“After I got out of the army, I went back to Pitt to get my teaching certification. I earned an MAT which is a Masters of Arts in the Teaching of Foreign Language. I earned that from Pitt in 1991 and since I’ve been at the high school, starting in 1992, through 2002, I earned my doctorate in applied linguistics and rhetoric from IUP. I did that while I was teaching full time. That’s why it took 10 years,” Petrarca said.
Petrarca formally studied four languages besides English in college: Russian, Polish, Italian and Spanish. His Italian and Polish heritage inspired him to go into the languages field.
“I suppose it goes back to my grandparents. All four of my grandparents were European immigrants. My mother’s parents were Polish. My father’s parents were from Italy. So, I heard foreign languages a lot. When I went to church, I mean as a kid-I belong to a Polish parish, where they were still using the Latin and Polish for the homily (that changed in 1965 and they went to the monarchy)-there were a lot of people in the churches that were immigrant generation, so I heard [foreign languages] a lot. Obviously, it was kind of cool,” Petrarca said.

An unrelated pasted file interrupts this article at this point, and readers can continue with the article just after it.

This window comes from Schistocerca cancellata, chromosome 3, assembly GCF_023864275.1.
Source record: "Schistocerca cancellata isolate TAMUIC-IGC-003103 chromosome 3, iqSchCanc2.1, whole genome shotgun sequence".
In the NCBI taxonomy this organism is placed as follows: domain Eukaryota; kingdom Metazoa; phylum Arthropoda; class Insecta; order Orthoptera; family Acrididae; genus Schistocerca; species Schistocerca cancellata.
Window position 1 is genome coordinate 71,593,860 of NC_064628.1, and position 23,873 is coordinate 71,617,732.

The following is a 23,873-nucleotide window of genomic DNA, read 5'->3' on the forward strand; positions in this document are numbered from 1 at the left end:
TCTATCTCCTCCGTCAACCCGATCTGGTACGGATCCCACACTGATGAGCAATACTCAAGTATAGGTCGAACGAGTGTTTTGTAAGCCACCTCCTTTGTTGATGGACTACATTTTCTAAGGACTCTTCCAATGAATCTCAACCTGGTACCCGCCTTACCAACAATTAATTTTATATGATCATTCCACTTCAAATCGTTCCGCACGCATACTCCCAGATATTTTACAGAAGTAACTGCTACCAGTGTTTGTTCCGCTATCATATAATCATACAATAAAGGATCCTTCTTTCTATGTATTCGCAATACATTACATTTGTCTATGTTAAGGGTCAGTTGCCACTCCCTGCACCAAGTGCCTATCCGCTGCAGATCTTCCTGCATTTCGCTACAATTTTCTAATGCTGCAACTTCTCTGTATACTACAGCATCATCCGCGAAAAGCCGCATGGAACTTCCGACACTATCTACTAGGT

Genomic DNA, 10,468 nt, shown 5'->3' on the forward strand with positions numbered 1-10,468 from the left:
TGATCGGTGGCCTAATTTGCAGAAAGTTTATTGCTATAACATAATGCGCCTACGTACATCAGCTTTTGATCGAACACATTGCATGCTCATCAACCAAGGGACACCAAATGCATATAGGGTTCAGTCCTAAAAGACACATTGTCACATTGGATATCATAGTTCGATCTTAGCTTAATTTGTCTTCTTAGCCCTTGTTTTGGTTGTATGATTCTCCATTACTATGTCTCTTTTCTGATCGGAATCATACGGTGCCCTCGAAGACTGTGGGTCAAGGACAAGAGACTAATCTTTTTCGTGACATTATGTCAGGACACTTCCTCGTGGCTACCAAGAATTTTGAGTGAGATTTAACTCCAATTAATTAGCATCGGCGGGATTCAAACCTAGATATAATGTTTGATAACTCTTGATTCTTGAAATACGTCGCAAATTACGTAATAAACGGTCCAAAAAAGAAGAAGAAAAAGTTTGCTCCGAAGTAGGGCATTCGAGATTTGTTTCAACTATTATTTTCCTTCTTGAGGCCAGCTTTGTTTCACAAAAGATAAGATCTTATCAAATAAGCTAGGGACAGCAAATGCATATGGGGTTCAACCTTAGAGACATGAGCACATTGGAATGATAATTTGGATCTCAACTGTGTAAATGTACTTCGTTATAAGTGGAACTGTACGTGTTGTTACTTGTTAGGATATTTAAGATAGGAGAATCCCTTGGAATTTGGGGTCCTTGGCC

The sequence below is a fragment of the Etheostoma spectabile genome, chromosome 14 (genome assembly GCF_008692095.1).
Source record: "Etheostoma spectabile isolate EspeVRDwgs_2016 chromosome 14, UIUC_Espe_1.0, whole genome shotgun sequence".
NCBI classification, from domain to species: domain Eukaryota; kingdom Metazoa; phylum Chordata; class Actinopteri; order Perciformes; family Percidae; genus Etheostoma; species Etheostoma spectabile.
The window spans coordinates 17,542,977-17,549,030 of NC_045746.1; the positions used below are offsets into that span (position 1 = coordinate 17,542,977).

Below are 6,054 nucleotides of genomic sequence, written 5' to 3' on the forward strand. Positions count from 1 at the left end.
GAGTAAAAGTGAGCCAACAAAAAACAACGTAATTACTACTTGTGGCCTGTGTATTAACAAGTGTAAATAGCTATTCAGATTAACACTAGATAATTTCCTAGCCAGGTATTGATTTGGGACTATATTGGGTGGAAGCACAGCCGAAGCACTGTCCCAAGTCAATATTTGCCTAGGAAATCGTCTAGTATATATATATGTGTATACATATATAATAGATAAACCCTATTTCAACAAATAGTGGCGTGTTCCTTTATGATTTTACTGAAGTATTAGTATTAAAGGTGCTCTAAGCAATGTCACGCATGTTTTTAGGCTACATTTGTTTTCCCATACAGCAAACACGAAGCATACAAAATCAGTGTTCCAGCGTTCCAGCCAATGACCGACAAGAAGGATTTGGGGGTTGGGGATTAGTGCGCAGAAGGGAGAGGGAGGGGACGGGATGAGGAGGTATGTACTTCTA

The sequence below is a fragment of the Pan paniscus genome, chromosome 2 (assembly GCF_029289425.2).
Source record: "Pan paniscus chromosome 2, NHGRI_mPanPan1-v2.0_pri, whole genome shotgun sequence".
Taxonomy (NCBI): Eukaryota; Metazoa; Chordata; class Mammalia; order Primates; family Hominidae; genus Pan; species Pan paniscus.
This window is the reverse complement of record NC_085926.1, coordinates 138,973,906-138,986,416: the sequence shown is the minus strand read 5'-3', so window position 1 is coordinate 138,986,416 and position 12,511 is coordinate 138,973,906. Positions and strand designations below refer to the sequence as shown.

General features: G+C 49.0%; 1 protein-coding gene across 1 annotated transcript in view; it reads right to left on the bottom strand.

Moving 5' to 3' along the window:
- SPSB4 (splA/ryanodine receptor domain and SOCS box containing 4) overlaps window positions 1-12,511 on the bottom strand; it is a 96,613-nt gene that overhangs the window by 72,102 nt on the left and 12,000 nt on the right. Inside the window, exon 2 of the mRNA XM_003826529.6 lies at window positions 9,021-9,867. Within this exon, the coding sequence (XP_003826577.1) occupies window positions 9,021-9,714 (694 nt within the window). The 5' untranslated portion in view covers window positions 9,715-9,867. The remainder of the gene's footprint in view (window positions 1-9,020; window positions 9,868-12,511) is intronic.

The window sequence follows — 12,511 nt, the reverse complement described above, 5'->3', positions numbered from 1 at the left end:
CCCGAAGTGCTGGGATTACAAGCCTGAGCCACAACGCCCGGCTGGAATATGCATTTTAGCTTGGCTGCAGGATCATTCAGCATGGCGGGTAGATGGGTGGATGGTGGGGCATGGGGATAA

Petrarca’s Spanish teacher in high school and his enjoyment of the language inspired him to choose a Spanish major.
“When I was in high school, I wanted to study German, but they didn’t offer it. I chose Spanish because it was the closest thing to Italian, which is my heritage. I just liked the subject, and I had a good teacher. His name was Mr. Seymour, Bishop Carroll. I just enjoyed the subject. When I got my ROTC scholarship-they don’t care what you studied, [just] get a degree-and I didn’t know what to major in. I just followed my heart, and I majored in Spanish and linguistics,” Petrarca said.
Mitchell has been teaching for 18 years total. She taught in Tyrone for ten years before transferring to the language department in Altoona.
“I didn’t start out as a language teacher. I started out as an elementary education teacher. Then, I taught middle school history, science and computers. It wasn’t until Altoona called me because their German teacher had left, that they asked [me] ‘Don’t you want to teach German here?’,” Mitchell said.